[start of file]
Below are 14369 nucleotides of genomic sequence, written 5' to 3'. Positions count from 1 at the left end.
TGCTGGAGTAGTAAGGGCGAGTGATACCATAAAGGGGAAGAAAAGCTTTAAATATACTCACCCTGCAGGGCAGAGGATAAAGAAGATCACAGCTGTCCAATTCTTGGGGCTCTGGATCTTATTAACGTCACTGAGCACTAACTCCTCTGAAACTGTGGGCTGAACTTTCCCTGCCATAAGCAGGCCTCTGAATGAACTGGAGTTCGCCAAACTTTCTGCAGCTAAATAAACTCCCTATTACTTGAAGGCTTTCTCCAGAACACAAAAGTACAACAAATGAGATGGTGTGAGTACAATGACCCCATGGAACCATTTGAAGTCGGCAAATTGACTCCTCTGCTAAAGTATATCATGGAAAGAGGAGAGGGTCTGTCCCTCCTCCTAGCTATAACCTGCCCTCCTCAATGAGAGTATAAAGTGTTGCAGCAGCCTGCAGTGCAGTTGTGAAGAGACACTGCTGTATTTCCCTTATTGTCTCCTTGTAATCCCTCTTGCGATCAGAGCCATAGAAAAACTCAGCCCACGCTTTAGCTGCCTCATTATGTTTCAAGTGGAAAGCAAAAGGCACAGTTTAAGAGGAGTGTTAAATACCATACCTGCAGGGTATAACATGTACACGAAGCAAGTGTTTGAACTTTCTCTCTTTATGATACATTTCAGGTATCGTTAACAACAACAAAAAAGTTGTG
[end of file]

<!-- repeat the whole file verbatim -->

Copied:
Below are 14369 nucleotides of genomic sequence, written 5' to 3'. Positions count from 1 at the left end.
TGCTGGAGTAGTAAGGGCGAGTGATACCATAAAGGGGAAGAAAAGCTTTAAATATACTCACCCTGCAGGGCAGAGGATAAAGAAGATCACAGCTGTCCAATTCTTGGGGCTCTGGATCTTATTAACGTCACTGAGCACTAACTCCTCTGAAACTGTGGGCTGAACTTTCCCTGCCATAAGCAGGCCTCTGAATGAACTGGAGTTCGCCAAACTTTCTGCAGCTAAATAAACTCCCTATTACTTGAAGGCTTTCTCCAGAACACAAAAGTACAACAAATGAGATGGTGTGAGTACAATGACCCCATGGAACCATTTGAAGTCGGCAAATTGACTCCTCTGCTAAAGTATATCATGGAAAGAGGAGAGGGTCTGTCCCTCCTCCTAGCTATAACCTGCCCTCCTCAATGAGAGTATAAAGTGTTGCAGCAGCCTGCAGTGCAGTTGTGAAGAGACACTGCTGTATTTCCCTTATTGTCTCCTTGTAATCCCTCTTGCGATCAGAGCCATAGAAAAACTCAGCCCACGCTTTAGCTGCCTCATTATGTTTCAAGTGGAAAGCAAAAGGCACAGTTTAAGAGGAGTGTTAAATACCATACCTGCAGGGTATAACATGTACACGAAGCAAGTGTTTGAACTTTCTCTCTTTATGATACATTTCAGGTATCGTTAACAACAACAAAAAAGTTGTG